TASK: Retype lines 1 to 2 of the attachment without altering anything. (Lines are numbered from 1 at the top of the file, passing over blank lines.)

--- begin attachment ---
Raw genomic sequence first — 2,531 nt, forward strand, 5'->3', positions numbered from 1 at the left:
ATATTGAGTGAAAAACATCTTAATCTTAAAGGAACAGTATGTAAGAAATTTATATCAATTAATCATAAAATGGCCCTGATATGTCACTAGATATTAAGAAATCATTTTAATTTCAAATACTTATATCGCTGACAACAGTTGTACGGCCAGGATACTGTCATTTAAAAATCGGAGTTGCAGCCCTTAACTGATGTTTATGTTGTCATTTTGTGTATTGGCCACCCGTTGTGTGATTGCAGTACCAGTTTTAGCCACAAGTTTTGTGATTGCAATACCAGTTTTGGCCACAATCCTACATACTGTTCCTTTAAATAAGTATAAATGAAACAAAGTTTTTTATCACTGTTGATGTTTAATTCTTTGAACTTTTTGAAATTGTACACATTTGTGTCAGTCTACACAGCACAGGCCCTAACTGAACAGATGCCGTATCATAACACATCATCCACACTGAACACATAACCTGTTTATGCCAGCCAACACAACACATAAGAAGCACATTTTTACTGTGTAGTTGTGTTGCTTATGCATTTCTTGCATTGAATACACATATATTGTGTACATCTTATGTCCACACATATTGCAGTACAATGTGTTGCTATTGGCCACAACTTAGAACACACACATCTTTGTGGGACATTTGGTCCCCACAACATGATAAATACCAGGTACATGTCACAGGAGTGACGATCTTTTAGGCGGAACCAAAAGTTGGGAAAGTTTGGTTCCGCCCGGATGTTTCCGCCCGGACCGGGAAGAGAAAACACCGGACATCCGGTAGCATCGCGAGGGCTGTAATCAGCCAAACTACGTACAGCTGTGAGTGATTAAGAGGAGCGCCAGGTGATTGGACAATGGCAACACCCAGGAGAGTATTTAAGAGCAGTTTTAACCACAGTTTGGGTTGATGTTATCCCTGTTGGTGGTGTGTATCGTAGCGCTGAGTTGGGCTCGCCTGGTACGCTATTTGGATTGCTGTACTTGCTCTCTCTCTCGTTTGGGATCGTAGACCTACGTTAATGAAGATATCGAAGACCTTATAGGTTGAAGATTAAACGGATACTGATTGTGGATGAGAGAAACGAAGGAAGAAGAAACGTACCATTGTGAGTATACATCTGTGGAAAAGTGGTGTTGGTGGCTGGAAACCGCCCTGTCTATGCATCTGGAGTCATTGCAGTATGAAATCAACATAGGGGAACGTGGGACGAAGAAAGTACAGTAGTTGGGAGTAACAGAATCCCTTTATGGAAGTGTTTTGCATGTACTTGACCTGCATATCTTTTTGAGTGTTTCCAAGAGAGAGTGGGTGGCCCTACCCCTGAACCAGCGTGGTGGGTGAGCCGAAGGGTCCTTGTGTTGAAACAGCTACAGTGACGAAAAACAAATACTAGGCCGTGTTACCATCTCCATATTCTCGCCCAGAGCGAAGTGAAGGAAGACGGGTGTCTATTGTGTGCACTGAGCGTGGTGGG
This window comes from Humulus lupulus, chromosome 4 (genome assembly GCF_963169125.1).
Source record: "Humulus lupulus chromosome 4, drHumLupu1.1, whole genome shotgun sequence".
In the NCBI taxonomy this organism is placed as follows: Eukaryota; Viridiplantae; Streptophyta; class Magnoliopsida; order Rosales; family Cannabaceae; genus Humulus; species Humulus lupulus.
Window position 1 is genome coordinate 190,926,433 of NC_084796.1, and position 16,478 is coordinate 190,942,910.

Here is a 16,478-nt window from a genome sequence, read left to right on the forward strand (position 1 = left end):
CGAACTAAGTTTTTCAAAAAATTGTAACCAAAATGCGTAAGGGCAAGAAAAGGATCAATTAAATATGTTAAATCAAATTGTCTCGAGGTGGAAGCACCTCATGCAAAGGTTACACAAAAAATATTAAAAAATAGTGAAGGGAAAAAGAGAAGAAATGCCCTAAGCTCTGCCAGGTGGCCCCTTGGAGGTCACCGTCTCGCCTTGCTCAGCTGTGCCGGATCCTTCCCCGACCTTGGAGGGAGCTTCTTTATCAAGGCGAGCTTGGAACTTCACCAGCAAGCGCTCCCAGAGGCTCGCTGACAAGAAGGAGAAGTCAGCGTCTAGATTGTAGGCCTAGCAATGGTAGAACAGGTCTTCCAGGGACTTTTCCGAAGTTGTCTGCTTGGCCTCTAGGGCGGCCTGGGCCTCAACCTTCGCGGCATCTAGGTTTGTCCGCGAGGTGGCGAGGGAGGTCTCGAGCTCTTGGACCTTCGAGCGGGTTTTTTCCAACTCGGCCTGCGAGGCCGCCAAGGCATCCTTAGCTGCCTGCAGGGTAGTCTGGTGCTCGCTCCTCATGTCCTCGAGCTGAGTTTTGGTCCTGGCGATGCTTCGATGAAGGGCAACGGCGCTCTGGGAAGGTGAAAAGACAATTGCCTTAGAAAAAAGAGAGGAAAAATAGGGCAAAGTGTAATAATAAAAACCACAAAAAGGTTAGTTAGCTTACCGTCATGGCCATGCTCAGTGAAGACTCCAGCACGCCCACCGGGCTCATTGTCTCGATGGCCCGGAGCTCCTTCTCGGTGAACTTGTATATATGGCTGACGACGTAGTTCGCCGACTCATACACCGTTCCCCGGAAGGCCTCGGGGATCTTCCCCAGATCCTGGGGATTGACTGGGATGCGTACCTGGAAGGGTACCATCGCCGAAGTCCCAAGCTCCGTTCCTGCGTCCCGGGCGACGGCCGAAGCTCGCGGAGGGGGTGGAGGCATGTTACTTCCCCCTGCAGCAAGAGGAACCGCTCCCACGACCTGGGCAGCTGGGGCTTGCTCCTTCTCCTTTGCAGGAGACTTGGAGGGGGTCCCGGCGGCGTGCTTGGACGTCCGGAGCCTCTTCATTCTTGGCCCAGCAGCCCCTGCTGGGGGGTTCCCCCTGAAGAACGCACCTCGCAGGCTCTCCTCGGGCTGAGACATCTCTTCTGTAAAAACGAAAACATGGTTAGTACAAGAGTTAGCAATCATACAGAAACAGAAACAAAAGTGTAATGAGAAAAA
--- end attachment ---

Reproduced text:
Raw genomic sequence first — 2,531 nt, forward strand, 5'->3', positions numbered from 1 at the left:
ATATTGAGTGAAAAACATCTTAATCTTAAAGGAACAGTATGTAAGAAATTTATATCAATTAATCATAAAATGGCCCTGATATGTCACTAGATATTAAGAAATCATTTTAATTTCAAATACTTATATCGCTGACAACAGTTGTACGGCCAGGATACTGTCATTTAAAAATCGGAGTTGCAGCCCTTAACTGATGTTTATGTTGTCATTTTGTGTATTGGCCACCCGTTGTGTGATTGCAGTACCAGTTTTAGCCACAAGTTTTGTGATTGCAATACCAGTTTTGGCCACAATCCTACATACTGTTCCTTTAAATAAGTATAAATGAAACAAAGTTTTTTATCACTGTTGATGTTTAATTCTTTGAACTTTTTGAAATTGTACACATTTGTGTCAGTCTACACAGCACAGGCCCTAACTGAACAGATGCCGTATCATAACACATCATCCACACTGAACACATAACCTGTTTATGCCAGCCAACACAACACATAAGAAGCACATTTTTACTGTGTAGTTGTGTTGCTTATGCATTTCTTGCATTGAATACACATATATTGTGTACATCTTATGTCCACACATATTGCAGTACAATGTGTTGCTATTGGCCACAACTTAGAACACACACATCTTTGTGGGACATTTGGTCCCCACAACATGATAAATACCAGGTACATGTCACAGGAGTGACGATCTTTTAGGCGGAACCAAAAGTTGGGAAAGTTTGGTTCCGCCCGGATGTTTCCGCCCGGACCGGGAAGAGAAAACACCGGACATCCGGTAGCATCGCGAGGGCTGTAATCAGCCAAACTACGTACAGCTGTGAGTGATTAAGAGGAGCGCCAGGTGATTGGACAATGGCAACACCCAGGAGAGTATTTAAGAGCAGTTTTAACCACAGTTTGGGTTGATGTTATCCCTGTTGGTGGTGTGTATCGTAGCGCTGAGTTGGGCTCGCCTGGTACGCTATTTGGATTGCTGTACTTGCTCTCTCTCTCGTTTGGGATCGTAGACCTACGTTAATGAAGATATCGAAGACCTTATAGGTTGAAGATTAAACGGATACTGATTGTGGATGAGAGAAACGAAGGAAGAAGAAACGTACCATTGTGAGTATACATCTGTGGAAAAGTGGTGTTGGTGGCTGGAAACCGCCCTGTCTATGCATCTGGAGTCATTGCAGTATGAAATCAACATAGGGGAACGTGGGACGAAGAAAGTACAGTAGTTGGGAGTAACAGAATCCCTTTATGGAAGTGTTTTGCATGTACTTGACCTGCATATCTTTTTGAGTGTTTCCAAGAGAGAGTGGGTGGCCCTACCCCTGAACCAGCGTGGTGGGTGAGCCGAAGGGTCCTTGTGTTGAAACAGCTACAGTGACGAAAAACAAATACTAGGCCGTGTTACCATCTCCATATTCTCGCCCAGAGCGAAGTGAAGGAAGACGGGTGTCTATTGTGTGCACTGAGCGTGGTGGG